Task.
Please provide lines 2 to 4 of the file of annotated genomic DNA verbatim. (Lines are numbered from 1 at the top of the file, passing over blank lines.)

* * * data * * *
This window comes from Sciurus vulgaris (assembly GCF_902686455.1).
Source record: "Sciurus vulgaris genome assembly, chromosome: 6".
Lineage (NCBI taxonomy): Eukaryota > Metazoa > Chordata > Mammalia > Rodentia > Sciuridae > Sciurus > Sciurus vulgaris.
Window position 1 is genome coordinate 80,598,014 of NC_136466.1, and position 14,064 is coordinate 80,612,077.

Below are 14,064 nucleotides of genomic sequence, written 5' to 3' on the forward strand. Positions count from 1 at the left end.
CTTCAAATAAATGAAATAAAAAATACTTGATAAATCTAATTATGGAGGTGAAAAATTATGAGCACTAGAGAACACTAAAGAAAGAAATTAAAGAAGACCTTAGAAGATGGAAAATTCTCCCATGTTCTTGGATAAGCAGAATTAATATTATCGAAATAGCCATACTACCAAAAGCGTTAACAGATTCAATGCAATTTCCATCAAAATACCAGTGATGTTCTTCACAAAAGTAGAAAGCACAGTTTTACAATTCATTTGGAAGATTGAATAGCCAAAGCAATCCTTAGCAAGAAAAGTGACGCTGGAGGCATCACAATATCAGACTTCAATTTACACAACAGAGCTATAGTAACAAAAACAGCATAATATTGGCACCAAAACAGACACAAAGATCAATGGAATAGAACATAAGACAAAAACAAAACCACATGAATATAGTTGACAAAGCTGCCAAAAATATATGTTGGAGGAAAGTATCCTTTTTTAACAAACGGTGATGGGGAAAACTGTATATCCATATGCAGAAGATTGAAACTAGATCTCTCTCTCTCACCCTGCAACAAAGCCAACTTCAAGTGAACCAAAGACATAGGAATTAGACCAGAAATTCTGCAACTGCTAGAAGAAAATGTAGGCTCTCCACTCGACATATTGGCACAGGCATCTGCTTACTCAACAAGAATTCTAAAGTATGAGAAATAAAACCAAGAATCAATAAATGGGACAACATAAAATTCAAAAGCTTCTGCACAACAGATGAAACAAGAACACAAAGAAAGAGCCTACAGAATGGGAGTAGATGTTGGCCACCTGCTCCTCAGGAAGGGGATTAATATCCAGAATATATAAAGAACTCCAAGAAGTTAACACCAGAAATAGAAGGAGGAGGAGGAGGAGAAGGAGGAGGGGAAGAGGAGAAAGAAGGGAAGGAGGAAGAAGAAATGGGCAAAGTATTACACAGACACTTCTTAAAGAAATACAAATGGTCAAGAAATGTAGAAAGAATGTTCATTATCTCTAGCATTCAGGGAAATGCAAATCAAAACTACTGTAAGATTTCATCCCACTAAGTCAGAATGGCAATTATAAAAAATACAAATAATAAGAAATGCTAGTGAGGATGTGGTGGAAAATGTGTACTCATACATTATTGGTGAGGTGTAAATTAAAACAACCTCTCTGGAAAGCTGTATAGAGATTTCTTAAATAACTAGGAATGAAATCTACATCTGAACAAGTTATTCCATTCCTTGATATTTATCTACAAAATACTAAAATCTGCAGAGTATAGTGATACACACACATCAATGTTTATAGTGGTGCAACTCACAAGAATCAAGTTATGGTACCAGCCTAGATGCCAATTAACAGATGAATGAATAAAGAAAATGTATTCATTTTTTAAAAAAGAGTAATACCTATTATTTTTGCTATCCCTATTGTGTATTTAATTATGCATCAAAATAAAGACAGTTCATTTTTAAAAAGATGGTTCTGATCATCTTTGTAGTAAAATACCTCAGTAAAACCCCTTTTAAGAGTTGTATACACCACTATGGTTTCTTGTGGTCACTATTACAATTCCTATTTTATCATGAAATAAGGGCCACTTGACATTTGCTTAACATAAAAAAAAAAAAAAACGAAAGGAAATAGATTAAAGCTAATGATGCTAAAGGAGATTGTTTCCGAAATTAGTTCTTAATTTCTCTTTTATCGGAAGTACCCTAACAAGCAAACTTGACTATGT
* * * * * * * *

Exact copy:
Source record: "Sciurus vulgaris genome assembly, chromosome: 6".
Lineage (NCBI taxonomy): Eukaryota > Metazoa > Chordata > Mammalia > Rodentia > Sciuridae > Sciurus > Sciurus vulgaris.
Window position 1 is genome coordinate 80,598,014 of NC_136466.1, and position 14,064 is coordinate 80,612,077.